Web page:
Saturday 25 November 2017

Heaney thoughts on humanity win top poetry award

Seamus Heaney: awarded the Forward Prize for his first collection since his 2006 stroke
Seamus Heaney: awarded the Forward Prize for his first collection since his 2006 stroke
Seamus Heaney Human Chain Book Cover

John Spain Books Editor

Seamus Heaney has won the Forward Prize, Britain's best known poetry award. For Heaney, who is already a Nobel Laureate, this award, worth £10,000 (€11,400), is extremely gratifying --especially as he was in the running twice before but lost out on each occasion.

Heaney won the award for his latest collection of poetry, 'Human Chain', his first book of poetry since he suffered a stroke in 2006. That experience, and the reminder of his own human frailty and mortality, gave his latest collection a depth of intensity, which won universal praise from the critics.

The 71-year-old writer was awarded the Nobel Prize for Literature in 1995 and had previously been in contention for the Forward Prize in 1996 for 'The Spirit Level' and in 2006 for 'District And Circle'.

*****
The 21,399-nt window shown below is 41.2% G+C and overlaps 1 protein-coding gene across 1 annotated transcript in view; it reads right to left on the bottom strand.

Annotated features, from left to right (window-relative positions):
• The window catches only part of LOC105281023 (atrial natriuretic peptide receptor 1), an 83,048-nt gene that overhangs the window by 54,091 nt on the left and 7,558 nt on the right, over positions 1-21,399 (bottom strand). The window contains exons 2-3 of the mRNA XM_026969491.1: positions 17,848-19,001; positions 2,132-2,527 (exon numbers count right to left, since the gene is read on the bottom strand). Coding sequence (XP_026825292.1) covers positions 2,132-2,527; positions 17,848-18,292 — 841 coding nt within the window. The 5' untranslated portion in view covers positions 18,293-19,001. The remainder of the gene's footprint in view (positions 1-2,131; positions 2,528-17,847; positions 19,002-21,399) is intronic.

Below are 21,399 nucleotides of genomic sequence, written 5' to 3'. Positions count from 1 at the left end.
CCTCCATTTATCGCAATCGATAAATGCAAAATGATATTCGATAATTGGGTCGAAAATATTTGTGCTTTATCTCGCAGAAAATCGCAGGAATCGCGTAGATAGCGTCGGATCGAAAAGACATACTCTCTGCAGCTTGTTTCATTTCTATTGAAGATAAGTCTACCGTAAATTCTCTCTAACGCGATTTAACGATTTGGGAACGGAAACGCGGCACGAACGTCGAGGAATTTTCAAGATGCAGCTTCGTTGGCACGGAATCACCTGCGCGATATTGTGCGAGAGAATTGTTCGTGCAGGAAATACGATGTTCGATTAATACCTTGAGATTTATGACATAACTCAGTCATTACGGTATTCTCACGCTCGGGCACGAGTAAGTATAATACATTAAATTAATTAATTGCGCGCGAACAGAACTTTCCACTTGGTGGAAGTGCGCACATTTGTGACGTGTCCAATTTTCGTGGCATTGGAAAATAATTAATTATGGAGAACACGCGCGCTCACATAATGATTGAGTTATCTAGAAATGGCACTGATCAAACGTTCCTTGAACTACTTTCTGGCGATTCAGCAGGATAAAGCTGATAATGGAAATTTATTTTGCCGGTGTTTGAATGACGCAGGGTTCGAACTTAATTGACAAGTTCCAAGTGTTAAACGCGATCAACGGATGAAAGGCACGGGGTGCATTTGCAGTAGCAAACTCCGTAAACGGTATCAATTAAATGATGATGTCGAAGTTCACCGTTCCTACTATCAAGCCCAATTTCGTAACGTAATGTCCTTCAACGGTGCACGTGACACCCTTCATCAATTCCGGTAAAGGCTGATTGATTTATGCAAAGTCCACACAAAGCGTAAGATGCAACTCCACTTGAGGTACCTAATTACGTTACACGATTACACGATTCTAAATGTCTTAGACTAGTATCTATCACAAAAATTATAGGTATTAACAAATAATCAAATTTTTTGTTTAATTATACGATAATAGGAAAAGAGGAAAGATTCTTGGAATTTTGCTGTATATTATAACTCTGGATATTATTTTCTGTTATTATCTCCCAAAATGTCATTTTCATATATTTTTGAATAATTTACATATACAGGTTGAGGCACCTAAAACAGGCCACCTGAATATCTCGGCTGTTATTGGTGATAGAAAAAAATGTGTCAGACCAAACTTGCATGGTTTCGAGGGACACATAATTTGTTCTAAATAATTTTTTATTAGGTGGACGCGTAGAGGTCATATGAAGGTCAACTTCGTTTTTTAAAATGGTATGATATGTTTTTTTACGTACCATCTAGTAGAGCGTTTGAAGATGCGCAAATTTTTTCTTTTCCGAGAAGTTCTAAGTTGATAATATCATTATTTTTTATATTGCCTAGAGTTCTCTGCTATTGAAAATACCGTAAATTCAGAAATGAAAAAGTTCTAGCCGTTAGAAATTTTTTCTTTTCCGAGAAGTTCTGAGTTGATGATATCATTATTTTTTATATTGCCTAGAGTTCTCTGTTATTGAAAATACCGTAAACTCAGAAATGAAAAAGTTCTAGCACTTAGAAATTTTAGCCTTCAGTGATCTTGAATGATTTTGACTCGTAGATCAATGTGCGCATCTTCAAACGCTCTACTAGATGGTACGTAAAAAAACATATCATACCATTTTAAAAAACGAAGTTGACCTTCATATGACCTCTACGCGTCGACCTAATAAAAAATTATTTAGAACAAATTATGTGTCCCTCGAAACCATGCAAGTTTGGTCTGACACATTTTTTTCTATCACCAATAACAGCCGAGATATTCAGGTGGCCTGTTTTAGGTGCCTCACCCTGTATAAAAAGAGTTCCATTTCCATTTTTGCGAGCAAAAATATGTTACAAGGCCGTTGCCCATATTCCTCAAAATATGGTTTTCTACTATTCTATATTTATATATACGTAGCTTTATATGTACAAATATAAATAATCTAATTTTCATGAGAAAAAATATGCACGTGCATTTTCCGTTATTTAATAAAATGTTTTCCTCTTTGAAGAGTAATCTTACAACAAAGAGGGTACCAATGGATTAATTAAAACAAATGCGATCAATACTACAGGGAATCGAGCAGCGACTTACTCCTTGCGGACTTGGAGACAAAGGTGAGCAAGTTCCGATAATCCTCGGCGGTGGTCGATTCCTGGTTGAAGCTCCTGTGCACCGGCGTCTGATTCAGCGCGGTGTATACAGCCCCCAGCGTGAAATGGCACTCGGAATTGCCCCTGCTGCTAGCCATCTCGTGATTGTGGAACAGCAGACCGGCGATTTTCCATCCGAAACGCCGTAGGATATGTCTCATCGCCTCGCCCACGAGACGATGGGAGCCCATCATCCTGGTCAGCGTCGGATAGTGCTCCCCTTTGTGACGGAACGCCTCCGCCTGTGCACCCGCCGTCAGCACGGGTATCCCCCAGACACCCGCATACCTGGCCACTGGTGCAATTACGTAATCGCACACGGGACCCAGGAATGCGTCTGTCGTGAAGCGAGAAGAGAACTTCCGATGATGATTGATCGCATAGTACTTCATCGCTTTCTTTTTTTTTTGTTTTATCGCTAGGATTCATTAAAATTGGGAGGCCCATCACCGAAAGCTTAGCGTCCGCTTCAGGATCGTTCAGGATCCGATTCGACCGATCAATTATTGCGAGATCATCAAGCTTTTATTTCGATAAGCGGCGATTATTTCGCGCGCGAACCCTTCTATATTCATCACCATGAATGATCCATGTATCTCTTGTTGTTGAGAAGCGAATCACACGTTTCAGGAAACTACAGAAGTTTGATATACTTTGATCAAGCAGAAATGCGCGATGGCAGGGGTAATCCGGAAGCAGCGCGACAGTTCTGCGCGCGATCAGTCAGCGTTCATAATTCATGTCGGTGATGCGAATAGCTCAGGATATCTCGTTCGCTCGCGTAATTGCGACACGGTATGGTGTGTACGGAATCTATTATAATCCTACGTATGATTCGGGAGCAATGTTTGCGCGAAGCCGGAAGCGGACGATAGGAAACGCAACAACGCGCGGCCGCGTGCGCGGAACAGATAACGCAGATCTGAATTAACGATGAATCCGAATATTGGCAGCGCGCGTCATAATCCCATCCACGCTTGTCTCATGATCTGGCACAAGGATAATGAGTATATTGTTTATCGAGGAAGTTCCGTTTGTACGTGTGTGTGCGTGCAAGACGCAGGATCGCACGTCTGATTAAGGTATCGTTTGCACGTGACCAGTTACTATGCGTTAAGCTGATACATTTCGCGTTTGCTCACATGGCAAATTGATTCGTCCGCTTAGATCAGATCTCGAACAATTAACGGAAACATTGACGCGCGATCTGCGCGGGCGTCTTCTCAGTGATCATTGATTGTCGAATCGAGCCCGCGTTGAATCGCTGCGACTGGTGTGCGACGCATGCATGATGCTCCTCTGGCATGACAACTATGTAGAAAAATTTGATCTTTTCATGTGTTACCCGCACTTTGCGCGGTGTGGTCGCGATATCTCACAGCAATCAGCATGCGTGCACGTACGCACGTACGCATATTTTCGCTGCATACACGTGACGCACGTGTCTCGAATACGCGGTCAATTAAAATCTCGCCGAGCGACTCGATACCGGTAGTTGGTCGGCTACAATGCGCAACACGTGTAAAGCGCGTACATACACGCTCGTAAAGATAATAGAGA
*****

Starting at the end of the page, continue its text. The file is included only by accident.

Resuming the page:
Heaney said yesterday that he was "honoured" to be the recipient but was unable to collect the prize in person in London. "The quality of the other books on the shortlist, my respect for the judges, and the distinction of previous winners have made this prize a prominent and highly regarded contribution to the life of poetry," he said.

"I am truly grateful to all concerned."

Chair of judges Ruth Padel, said: "Seamus Heaney's 'Human Chain' is a collection of painful, honest and delicately weighted poems.

"It is a wonderful and humane achievement."

Booker-winning author John Banville, said last night that " 'Human Chain' is a wonderful collection; Heaney at his finest. If this is late work, it is entirely timely. Heaney's take on death is life giving."

Pat Boran, poet and presenter of 'The Poetry Programme' on RTE Radio 1, said: "'Human Chain' sees Heaney in solid, sure-footed form, doing -- with apparent ease -- what he does so well that we sometimes overlook its brilliance, steering clear of abstraction or easy summary, instead recreating experience in an earthed language."

Irish Independent

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